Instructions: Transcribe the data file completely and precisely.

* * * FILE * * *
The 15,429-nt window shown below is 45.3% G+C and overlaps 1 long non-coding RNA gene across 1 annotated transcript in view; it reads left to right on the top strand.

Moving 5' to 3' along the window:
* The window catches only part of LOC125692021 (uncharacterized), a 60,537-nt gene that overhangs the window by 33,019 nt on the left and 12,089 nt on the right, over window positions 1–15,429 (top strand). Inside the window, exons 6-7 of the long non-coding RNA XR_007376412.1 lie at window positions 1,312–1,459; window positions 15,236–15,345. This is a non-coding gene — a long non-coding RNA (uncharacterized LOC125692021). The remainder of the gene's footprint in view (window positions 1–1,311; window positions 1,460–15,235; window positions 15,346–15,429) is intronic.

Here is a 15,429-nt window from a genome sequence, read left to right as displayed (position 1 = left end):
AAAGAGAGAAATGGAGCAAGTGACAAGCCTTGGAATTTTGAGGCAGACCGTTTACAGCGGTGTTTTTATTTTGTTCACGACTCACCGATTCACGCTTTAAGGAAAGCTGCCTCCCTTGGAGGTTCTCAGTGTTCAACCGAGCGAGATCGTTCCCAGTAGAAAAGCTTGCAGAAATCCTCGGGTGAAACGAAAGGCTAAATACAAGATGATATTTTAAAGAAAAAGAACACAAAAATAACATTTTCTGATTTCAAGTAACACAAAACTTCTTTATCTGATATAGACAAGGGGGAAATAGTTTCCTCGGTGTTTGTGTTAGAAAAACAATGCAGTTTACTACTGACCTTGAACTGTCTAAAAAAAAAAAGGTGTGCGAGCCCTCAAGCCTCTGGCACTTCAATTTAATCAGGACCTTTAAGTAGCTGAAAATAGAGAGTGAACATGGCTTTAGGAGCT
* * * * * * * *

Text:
The 15,429-nt window shown below is 45.3% G+C and overlaps 1 long non-coding RNA gene across 1 annotated transcript in view; it reads left to right on the top strand.

Moving 5' to 3' along the window:
* The window catches only part of LOC125692021 (uncharacterized), a 60,537-nt gene that overhangs the window by 33,019 nt on the left and 12,089 nt on the right, over window positions 1–15,429 (top strand). Inside the window, exons 6-7 of the long non-coding RNA XR_007376412.1 lie at window positions 1,312–1,459; window positions 15,236–15,345. This is a non-coding gene — a long non-coding RNA (uncharacterized LOC125692021). The remainder of the gene's footprint in view (window positions 1–1,311; window positions 1,460–15,235; window positions 15,346–15,429) is intronic.

Here is a 15,429-nt window from a genome sequence, read left to right as displayed (position 1 = left end):
AAAGAGAGAAATGGAGCAAGTGACAAGCCTTGGAATTTTGAGGCAGACCGTTTACAGCGGTGTTTTTATTTTGTTCACGACTCACCGATTCACGCTTTAAGGAAAGCTGCCTCCCTTGGAGGTTCTCAGTGTTCAACCGAGCGAGATCGTTCCCAGTAGAAAAGCTTGCAGAAATCCTCGGGTGAAACGAAAGGCTAAATACAAGATGATATTTTAAAGAAAAAGAACACAAAAATAACATTTTCTGATTTCAAGTAACACAAAACTTCTTTATCTGATATAGACAAGGGGGAAATAGTTTCCTCGGTGTTTGTGTTAGAAAAACAATGCAGTTTACTACTGACCTTGAACTGTCTAAAAAAAAAAAGGTGTGCGAGCCCTCAAGCCTCTGGCACTTCAATTTAATCAGGACCTTTAAGTAGCTGAAAATAGAGAGTGAACATGGCTTTAGGAGCT